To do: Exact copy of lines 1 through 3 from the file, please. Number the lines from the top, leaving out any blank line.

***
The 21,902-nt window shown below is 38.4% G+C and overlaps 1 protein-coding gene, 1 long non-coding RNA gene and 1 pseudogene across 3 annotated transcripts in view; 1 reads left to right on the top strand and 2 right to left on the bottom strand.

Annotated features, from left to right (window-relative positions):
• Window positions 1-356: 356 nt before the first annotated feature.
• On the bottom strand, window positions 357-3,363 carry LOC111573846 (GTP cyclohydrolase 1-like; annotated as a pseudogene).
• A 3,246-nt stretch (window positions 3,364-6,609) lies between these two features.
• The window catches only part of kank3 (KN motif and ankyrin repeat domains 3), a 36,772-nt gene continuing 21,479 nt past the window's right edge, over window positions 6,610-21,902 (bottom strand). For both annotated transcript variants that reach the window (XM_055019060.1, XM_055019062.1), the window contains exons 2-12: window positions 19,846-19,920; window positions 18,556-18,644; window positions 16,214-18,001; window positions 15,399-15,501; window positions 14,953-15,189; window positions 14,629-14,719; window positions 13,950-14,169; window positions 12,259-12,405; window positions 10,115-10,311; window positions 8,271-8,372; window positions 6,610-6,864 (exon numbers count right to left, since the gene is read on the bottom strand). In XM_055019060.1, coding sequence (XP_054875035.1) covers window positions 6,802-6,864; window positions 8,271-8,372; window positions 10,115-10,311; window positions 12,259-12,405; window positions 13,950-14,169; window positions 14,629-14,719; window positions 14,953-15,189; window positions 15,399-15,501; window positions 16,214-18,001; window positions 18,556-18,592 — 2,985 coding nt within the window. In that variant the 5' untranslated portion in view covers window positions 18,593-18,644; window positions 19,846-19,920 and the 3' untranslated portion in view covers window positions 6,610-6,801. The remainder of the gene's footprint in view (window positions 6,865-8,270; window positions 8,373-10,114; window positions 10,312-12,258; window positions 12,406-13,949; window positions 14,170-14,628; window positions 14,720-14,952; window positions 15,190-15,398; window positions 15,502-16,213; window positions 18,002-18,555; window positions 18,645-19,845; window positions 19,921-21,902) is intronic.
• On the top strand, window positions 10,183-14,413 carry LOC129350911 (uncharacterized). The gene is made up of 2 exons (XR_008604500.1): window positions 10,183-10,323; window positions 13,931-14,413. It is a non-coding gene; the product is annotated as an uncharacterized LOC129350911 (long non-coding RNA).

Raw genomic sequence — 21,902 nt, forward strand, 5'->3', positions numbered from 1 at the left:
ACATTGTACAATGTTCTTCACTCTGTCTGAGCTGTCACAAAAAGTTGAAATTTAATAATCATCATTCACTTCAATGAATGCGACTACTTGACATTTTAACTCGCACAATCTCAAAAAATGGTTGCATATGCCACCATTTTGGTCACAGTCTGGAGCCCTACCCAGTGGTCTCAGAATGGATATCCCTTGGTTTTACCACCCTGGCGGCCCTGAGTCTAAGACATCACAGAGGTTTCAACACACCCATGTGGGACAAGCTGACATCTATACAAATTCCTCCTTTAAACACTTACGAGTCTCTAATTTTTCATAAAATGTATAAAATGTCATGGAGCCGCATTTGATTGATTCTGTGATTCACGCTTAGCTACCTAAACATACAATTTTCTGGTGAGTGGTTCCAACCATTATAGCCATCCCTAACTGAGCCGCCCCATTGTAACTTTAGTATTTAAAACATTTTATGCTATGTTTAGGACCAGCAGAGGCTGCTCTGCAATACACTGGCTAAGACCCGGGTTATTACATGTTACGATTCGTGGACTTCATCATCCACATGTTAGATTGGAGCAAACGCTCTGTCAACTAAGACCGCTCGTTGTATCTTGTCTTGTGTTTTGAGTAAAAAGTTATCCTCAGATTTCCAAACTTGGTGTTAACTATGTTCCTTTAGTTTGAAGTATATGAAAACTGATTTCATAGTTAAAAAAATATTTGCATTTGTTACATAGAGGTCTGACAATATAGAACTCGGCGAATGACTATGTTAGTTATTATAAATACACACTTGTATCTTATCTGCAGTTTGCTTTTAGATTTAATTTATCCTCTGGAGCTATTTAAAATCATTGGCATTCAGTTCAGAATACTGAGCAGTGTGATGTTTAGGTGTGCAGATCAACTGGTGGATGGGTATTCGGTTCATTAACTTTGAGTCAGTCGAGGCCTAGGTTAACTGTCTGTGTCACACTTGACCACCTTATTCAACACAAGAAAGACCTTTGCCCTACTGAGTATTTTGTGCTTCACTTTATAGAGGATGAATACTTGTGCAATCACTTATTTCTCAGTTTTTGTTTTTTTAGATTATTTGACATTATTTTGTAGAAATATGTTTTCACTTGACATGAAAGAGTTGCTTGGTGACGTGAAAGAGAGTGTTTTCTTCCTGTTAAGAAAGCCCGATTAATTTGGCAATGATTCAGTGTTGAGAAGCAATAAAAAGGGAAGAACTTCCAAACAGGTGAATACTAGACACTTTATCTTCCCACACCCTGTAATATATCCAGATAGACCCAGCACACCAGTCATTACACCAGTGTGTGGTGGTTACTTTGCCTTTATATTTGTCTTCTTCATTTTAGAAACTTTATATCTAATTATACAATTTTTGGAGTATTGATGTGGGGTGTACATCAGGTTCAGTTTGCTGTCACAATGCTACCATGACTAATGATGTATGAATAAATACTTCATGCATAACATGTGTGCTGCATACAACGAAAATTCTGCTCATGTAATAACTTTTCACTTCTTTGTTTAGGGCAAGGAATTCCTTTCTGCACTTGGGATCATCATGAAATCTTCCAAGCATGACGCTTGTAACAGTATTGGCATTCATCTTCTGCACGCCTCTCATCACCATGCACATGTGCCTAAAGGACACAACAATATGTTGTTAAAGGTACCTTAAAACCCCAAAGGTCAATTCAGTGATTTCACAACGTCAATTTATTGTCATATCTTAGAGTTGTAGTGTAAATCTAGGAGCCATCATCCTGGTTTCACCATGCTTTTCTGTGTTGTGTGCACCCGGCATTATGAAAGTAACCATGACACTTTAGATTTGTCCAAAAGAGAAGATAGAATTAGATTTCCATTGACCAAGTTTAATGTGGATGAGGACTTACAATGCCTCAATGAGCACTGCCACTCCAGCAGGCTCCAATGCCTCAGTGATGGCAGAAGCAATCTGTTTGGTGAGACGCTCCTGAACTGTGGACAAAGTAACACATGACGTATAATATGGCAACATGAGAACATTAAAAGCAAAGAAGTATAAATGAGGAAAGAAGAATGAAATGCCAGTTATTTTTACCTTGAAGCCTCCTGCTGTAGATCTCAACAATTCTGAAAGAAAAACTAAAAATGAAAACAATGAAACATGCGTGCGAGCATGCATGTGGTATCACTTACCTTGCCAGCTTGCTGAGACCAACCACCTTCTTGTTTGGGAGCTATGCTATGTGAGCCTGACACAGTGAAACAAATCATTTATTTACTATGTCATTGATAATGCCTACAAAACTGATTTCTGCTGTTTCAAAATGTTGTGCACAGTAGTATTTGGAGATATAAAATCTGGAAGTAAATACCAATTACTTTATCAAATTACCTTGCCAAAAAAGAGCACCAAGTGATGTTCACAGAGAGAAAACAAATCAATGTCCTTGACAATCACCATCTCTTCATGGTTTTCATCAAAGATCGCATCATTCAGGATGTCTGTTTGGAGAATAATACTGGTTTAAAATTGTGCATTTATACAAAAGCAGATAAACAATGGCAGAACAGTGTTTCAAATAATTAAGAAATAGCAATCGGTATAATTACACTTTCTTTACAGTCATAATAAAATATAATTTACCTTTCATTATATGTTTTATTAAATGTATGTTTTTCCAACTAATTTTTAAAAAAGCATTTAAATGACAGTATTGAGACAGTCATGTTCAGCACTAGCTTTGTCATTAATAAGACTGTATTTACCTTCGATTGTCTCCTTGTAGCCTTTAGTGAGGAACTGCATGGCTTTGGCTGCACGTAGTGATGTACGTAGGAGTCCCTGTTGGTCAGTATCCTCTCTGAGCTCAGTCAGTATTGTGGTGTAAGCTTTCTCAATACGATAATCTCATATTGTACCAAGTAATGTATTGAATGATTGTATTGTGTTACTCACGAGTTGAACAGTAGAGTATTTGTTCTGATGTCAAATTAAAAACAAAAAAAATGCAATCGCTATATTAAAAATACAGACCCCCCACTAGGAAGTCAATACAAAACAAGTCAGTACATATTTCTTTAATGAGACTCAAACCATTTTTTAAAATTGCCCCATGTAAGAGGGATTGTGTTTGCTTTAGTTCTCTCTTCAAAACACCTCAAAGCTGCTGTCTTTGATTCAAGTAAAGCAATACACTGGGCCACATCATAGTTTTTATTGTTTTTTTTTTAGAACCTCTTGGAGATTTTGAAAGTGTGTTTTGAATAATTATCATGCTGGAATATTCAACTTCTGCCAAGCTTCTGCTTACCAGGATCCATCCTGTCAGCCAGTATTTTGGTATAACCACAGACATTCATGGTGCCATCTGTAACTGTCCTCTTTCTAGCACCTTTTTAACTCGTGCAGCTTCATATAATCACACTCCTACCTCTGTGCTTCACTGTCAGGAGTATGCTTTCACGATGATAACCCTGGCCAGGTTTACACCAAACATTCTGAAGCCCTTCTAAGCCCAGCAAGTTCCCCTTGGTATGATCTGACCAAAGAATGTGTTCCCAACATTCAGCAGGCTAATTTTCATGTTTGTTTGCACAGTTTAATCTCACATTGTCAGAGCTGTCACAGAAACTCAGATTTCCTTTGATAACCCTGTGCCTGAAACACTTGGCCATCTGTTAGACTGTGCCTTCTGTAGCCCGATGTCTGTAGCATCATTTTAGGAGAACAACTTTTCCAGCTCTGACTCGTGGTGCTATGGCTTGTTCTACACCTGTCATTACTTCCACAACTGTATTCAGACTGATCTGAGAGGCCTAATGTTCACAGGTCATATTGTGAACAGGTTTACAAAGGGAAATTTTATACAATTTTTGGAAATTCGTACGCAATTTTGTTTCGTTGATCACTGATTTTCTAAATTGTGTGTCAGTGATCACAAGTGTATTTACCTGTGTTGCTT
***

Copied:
The 21,902-nt window shown below is 38.4% G+C and overlaps 1 protein-coding gene, 1 long non-coding RNA gene and 1 pseudogene across 3 annotated transcripts in view; 1 reads left to right on the top strand and 2 right to left on the bottom strand.

Annotated features, from left to right (window-relative positions):
• Window positions 1-356: 356 nt before the first annotated feature.